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Keep your intangible pants on: Poetry is still poetry, even when it goes electric
Kristen Hoggatt posts the question of Format vs. Function on The Smart Set blog. When a reader asks whether she would recommend the Kindle or the Nook for reading poetry in the interest of environmental friendliness, her response is purely pragmatic: Aside from the Nook offering Llama, Llama Red Pajama in color, it didn’t provide the same range of reading material for poetry fans as the Kindle. No contemporary poetry, and even a small selection of the classics. Case closed.
But wait! One can’t just answer that question without bringing up the debate between print and electronic publishing. A Nook vs. Kindle dispute is simply not complete without it being an all out Nook vs. Kindle vs. Book smackdown. Or can it?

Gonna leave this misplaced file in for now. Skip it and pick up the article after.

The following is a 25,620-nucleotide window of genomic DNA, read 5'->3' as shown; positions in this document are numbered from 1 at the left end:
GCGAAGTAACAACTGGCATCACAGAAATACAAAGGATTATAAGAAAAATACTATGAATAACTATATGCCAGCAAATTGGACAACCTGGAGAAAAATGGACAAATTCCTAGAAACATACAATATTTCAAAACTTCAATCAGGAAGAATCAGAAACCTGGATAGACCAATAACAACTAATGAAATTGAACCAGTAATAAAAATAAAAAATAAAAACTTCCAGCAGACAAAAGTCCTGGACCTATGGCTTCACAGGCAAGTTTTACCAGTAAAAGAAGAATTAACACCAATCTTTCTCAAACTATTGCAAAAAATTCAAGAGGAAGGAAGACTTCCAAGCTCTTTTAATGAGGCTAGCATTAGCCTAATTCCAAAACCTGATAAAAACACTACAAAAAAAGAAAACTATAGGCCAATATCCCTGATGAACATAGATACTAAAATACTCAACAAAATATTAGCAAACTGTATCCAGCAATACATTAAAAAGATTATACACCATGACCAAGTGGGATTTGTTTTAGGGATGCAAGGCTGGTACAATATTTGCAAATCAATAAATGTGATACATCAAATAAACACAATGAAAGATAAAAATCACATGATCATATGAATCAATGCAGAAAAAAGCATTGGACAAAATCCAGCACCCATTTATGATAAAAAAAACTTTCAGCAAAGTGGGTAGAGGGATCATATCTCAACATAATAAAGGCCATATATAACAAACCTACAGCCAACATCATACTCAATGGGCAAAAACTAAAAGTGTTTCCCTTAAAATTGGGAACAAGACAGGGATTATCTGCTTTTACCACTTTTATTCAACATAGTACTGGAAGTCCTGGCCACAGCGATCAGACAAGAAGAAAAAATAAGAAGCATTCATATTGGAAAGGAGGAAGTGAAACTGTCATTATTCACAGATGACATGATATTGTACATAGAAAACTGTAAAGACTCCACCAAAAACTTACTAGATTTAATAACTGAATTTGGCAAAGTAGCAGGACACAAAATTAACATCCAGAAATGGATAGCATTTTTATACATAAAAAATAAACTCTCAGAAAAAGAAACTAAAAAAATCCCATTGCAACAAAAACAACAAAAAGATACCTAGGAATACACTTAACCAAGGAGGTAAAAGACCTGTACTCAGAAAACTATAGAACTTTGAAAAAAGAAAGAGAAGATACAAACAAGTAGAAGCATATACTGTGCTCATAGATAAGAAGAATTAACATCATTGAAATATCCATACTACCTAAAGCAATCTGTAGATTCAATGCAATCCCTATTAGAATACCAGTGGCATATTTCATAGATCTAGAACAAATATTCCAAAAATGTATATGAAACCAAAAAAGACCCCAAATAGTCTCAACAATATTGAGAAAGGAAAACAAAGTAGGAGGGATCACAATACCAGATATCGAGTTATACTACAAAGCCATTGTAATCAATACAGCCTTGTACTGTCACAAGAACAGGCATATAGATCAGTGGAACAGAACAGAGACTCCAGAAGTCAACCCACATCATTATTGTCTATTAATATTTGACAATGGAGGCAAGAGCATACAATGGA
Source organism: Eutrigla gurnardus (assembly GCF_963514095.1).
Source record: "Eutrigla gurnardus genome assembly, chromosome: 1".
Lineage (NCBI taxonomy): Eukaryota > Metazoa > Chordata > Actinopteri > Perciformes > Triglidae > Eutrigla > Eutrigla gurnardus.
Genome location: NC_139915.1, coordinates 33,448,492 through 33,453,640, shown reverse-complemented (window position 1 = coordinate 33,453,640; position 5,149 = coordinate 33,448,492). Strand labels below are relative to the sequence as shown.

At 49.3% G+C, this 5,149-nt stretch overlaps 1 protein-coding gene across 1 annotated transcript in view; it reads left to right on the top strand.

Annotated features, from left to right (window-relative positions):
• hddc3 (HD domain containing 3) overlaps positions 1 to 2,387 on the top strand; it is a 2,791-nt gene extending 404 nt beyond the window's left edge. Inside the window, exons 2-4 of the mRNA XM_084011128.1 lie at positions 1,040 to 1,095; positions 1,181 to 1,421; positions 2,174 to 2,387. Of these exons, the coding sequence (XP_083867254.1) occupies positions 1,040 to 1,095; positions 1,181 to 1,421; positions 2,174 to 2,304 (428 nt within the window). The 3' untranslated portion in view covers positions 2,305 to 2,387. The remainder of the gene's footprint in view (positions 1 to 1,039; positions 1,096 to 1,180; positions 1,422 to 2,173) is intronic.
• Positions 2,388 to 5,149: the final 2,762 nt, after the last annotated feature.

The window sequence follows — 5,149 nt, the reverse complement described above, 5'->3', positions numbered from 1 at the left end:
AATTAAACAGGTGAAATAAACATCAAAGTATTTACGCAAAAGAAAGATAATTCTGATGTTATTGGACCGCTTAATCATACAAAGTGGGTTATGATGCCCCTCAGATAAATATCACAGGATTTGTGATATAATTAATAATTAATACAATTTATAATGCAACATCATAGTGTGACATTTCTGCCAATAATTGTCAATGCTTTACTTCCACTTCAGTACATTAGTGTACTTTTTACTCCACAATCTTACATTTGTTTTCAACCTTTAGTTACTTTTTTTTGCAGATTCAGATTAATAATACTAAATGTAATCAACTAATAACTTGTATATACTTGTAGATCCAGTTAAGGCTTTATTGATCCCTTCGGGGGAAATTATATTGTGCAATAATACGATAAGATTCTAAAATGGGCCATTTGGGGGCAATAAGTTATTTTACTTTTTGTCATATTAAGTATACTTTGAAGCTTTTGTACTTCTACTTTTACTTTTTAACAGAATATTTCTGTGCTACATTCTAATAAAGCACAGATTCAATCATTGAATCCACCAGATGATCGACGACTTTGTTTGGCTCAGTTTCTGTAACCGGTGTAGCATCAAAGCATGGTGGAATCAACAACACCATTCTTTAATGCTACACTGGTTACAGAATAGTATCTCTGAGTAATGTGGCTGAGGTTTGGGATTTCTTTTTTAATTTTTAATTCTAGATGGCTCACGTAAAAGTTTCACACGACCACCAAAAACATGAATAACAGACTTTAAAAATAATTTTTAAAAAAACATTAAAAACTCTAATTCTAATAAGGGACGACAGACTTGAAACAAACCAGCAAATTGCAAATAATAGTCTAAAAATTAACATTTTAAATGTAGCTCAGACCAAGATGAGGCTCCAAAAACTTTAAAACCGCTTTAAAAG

I understand your hesitation. Surely something will be lost when we all start reading poetry in electronic form, maybe something similar to what was lost when we all started composing our poems on computer instead of in long-hand, something we don’t even know or give pause to recognize, being distracted by all the techno-sparkly things this age offers. But poetry is still part of this world, and the world is changing. Reading poetry is an intangible experience anyway, so we have to wonder if elimination of the material medium really matters.